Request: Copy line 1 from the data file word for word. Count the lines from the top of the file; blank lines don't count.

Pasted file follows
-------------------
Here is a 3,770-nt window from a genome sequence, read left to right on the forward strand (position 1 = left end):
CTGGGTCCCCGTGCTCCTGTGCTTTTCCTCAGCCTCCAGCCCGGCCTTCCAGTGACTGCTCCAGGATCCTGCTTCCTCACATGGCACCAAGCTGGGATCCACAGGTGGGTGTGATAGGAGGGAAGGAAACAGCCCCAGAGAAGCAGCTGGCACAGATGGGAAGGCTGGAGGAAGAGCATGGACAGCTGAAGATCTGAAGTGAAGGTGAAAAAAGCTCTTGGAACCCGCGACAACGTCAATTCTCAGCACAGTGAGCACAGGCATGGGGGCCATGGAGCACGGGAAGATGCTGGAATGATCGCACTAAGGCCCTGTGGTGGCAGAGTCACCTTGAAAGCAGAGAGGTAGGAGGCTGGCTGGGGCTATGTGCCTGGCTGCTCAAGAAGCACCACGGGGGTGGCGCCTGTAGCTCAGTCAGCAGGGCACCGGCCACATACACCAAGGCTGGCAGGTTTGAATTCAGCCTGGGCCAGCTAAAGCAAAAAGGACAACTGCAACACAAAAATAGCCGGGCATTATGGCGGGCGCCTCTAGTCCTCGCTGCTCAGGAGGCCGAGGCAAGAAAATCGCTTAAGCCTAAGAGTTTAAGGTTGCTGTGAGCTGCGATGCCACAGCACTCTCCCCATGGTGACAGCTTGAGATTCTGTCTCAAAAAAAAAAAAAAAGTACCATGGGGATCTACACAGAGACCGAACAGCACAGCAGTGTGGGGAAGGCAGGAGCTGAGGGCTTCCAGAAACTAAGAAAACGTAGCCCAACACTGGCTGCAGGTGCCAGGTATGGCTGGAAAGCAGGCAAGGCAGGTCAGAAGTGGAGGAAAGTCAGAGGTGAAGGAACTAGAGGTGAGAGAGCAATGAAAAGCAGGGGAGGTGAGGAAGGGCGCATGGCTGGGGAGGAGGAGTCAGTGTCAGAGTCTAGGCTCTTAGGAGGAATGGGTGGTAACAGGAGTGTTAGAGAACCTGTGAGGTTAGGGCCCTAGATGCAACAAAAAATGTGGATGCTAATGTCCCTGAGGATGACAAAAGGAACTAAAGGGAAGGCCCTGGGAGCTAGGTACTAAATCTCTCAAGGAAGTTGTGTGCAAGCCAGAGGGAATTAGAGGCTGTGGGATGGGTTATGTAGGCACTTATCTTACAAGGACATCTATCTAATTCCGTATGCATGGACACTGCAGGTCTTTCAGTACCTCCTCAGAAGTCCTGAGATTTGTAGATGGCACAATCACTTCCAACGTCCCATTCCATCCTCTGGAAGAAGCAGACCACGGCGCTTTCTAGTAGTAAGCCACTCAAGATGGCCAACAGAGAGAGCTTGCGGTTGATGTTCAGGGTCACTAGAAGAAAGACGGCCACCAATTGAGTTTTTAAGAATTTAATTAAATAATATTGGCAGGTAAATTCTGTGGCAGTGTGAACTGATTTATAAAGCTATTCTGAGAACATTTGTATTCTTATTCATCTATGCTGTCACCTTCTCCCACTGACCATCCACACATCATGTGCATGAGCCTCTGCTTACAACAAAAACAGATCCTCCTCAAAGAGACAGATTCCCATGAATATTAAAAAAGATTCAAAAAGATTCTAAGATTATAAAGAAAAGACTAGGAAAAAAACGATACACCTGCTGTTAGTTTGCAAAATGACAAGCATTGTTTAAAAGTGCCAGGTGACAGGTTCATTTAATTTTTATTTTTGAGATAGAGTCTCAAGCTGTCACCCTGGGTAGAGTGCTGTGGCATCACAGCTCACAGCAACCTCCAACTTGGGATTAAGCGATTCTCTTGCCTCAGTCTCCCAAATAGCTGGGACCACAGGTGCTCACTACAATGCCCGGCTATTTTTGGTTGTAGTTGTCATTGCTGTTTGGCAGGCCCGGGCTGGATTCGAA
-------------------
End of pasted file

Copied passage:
Here is a 3,770-nt window from a genome sequence, read left to right on the forward strand (position 1 = left end):